Because designing screens (mockup or prototype) can sometimes go round and round in circles, we know how easy it can be to get lost in details when the main flow of actions is not yet understood. Start with Skore so you can always assess if the details you are working on are contributing to what the user is aiming to achieve.
Of course, the UI is often what makes the magic of a successful product: because they support a goal that is clearly understood.
Skore is an alternative way of describing how a software works. It’s not aimed at completely replacing requirements or a backlog but can be used in parallel to describe the high level vision of the software product in a short and visual way. It provides context to the work that needs to be completed.
This high level vision then allows you to keep track of the progress of the development work. Because the focus is on the functional area of the product (segments), you cannot say a piece is completed until it actually delivers the described value for the user.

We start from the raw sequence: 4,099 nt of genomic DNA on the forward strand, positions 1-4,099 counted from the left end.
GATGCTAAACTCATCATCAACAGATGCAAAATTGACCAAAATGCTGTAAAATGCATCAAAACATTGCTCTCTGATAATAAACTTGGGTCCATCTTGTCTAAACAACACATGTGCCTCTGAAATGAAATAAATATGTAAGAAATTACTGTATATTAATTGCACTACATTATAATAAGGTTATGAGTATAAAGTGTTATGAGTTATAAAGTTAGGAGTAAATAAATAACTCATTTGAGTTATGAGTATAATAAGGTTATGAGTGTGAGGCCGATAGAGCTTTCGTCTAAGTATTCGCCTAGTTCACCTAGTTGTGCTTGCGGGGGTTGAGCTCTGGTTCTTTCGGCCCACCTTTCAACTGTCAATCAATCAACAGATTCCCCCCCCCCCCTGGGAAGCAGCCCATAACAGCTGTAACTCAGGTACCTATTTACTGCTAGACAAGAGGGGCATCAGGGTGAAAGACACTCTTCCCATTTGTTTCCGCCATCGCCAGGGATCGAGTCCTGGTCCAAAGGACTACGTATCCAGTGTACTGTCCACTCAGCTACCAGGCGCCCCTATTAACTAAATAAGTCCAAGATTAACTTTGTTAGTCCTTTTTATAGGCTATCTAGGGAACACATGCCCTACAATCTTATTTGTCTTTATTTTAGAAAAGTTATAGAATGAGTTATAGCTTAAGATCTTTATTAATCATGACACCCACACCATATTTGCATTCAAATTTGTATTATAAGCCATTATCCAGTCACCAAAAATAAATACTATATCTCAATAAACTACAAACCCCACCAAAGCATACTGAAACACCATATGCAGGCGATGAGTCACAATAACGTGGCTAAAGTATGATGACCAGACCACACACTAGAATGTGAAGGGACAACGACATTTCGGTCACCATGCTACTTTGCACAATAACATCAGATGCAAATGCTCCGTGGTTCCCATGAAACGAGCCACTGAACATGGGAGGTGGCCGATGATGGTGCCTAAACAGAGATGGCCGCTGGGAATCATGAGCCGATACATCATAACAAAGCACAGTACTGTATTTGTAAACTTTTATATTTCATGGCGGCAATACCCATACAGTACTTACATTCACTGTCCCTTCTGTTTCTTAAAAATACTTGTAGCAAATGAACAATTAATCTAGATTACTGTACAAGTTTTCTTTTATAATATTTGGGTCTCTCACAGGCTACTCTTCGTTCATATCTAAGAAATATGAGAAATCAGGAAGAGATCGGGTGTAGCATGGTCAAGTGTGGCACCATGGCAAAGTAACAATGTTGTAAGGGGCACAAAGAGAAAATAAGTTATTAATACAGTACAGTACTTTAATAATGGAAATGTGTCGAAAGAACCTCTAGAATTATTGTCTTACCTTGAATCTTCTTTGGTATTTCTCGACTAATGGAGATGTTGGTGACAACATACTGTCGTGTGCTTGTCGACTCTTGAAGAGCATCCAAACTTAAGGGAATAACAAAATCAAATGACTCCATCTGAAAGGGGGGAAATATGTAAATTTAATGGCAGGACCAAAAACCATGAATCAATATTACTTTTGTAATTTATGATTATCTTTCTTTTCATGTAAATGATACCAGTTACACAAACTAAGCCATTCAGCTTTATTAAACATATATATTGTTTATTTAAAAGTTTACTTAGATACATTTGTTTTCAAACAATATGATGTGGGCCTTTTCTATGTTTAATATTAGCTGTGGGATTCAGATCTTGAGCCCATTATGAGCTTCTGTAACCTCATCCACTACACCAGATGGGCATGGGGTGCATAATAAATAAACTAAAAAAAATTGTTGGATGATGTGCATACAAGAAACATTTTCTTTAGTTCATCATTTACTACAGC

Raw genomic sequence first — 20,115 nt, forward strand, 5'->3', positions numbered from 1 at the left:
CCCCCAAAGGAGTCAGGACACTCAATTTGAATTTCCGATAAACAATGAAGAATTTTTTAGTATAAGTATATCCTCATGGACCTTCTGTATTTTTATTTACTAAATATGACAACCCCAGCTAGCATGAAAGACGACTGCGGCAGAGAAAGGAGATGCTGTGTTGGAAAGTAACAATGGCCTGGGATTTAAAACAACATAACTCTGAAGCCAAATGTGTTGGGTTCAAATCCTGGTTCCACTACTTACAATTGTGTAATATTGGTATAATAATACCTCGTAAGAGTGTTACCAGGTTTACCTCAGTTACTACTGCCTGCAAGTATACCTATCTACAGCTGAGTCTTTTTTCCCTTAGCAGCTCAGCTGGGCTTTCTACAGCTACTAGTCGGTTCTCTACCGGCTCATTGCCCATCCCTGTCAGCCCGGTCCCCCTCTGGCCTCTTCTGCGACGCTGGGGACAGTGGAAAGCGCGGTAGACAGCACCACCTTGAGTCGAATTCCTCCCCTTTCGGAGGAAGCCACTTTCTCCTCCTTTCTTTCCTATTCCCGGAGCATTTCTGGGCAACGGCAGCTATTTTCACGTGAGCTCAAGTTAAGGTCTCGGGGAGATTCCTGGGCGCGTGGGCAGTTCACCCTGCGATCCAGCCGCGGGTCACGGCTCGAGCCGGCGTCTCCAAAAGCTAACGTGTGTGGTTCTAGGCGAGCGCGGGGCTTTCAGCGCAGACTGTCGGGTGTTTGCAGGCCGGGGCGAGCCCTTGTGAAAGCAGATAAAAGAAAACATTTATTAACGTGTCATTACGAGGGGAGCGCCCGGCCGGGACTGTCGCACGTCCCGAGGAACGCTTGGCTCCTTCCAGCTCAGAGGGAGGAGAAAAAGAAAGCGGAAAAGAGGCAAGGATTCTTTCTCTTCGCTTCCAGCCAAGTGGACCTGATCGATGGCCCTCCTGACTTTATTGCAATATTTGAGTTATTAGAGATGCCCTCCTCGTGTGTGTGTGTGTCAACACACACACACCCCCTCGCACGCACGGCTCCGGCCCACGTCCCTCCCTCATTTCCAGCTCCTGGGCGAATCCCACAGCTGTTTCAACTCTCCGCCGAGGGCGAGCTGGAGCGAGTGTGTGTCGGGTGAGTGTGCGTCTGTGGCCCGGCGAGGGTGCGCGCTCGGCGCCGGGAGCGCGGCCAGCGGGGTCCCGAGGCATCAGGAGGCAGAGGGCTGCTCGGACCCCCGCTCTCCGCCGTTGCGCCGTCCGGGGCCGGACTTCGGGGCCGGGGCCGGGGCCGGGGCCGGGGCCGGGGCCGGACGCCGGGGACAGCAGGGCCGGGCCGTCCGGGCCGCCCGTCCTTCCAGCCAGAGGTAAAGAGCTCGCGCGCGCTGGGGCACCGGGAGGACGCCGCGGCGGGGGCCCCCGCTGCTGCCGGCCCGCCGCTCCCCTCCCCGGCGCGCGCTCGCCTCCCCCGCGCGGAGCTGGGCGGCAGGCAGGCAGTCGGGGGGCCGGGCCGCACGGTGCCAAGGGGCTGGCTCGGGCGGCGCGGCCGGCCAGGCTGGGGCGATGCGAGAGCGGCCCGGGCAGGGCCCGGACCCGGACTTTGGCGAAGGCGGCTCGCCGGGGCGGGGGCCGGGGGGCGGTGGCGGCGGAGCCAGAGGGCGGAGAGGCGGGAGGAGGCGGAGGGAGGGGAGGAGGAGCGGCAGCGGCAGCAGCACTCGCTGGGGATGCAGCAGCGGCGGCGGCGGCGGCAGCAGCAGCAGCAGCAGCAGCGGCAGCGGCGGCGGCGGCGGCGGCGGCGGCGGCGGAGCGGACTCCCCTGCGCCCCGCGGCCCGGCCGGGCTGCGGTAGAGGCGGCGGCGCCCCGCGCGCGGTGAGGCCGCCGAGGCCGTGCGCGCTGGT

Skore and agile are good friends. Even though agile is focused on fast iteration; an item can be in the backlog for a while and it’s not clear anymore how this should work.
Agile focuses on delivering a working product early and continuously so that we maximise our chance to satisfy the customer. Comments can be captured quickly and the project can change direction easily.
Skore provide context and demonstrate where a user story supports the user’s progress to the overall goal. It helps finding out where to start work, and what to do next.
The main challenge in waterfall is when the customer has something in mind that is different from what the development team has understood.
Specifications are written, approved, development is done, tested, and product is finally delivered to customer.
Skore helps you to have a shared high level vision & understanding of the product, letting each specialist take ownership of their area. Project Manager and Customer can always refer to the Skore to point out an issue or propose an alternative solution to what was first imagined.
What you do with it:
You can use & share Skore maps: